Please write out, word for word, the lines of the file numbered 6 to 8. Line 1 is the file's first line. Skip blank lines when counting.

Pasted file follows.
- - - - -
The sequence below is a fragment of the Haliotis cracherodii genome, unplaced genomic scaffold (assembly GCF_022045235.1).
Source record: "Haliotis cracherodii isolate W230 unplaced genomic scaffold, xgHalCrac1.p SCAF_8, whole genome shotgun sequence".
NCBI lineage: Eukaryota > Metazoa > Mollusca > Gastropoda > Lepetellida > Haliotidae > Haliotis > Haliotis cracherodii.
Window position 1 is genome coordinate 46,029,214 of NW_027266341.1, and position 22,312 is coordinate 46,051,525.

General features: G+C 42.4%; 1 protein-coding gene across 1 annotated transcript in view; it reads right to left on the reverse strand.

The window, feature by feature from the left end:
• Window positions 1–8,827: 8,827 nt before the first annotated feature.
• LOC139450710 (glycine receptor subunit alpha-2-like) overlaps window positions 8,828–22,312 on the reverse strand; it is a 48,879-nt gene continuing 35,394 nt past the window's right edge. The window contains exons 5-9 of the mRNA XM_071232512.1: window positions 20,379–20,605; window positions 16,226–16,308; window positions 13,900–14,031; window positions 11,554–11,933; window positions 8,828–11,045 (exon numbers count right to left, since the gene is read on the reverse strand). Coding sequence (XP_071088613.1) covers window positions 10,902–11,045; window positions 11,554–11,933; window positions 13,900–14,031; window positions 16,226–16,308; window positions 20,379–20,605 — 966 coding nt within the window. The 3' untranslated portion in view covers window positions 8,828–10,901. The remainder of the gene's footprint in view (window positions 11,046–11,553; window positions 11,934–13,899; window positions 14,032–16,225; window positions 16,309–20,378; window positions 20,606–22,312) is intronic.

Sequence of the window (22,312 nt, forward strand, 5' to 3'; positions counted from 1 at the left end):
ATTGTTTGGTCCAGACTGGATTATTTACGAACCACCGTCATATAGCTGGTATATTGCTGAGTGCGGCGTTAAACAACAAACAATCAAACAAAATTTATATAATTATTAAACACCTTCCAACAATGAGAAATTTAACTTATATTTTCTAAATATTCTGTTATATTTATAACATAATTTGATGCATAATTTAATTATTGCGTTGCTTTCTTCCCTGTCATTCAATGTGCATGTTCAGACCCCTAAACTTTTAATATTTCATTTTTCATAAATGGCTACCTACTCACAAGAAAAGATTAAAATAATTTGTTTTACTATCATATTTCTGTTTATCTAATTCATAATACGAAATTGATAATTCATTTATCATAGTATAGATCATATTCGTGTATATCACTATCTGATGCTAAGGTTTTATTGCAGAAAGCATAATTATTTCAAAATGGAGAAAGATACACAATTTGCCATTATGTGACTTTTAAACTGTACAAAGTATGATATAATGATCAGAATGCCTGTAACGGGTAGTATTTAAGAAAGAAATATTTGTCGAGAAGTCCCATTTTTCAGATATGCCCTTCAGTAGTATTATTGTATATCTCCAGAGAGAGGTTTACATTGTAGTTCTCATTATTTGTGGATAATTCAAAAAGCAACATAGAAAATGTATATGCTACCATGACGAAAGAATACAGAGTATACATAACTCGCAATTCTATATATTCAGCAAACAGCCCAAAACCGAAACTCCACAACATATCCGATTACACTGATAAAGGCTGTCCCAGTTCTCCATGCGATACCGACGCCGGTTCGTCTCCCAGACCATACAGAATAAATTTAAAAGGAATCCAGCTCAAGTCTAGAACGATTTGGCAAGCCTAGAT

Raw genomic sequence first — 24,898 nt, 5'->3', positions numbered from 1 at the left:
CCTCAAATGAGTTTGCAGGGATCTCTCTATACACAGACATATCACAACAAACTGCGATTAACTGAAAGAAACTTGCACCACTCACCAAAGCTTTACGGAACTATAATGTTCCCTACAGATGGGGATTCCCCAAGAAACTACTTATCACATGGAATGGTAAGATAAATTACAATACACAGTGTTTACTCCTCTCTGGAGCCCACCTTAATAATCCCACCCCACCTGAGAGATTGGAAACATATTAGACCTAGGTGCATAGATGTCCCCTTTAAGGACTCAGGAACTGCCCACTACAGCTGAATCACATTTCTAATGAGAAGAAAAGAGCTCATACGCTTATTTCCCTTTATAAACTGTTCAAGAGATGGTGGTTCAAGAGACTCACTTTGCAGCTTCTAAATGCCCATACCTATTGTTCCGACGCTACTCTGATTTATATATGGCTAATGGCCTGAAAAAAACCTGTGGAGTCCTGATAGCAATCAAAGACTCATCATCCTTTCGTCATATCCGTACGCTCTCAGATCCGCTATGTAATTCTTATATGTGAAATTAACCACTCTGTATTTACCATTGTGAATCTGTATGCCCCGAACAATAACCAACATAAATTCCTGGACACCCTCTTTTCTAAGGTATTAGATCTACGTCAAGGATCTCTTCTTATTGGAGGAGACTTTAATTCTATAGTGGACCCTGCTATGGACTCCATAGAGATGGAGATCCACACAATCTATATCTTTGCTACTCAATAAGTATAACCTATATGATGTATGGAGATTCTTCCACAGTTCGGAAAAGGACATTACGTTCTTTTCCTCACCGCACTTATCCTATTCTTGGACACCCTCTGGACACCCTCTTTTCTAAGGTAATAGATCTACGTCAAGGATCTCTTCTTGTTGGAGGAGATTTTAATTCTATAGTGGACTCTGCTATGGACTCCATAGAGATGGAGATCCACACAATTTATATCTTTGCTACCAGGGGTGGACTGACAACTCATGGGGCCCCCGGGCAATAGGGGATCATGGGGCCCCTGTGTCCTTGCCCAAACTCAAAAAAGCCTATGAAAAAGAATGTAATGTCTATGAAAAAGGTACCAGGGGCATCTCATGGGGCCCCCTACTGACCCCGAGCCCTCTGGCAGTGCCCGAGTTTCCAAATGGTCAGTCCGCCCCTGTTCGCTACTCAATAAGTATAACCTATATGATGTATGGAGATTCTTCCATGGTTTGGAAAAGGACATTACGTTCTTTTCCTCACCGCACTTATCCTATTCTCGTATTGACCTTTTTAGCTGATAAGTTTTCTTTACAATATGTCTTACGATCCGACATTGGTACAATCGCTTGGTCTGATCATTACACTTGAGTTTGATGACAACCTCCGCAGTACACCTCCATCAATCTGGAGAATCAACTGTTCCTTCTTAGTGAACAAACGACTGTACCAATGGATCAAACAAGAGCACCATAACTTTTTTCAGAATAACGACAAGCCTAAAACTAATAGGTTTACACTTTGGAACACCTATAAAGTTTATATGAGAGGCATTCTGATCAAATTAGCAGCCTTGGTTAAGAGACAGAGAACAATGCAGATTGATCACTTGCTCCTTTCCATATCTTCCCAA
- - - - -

The window, feature by feature from the left end:
• Window positions 1–8,827: 8,827 nt before the first annotated feature.
• LOC139450710 (glycine receptor subunit alpha-2-like) overlaps window positions 8,828–22,312 on the reverse strand; it is a 48,879-nt gene continuing 35,394 nt past the window's right edge. The window contains exons 5-9 of the mRNA XM_071232512.1: window positions 20,379–20,605; window positions 16,226–16,308; window positions 13,900–14,031; window positions 11,554–11,933; window positions 8,828–11,045 (exon numbers count right to left, since the gene is read on the reverse strand). Coding sequence (XP_071088613.1) covers window positions 10,902–11,045; window positions 11,554–11,933; window positions 13,900–14,031; window positions 16,226–16,308; window positions 20,379–20,605 — 966 coding nt within the window. The 3' untranslated portion in view covers window positions 8,828–10,901. The remainder of the gene's footprint in view (window positions 11,046–11,553; window positions 11,934–13,899; window positions 14,032–16,225; window positions 16,309–20,378; window positions 20,606–22,312) is intronic.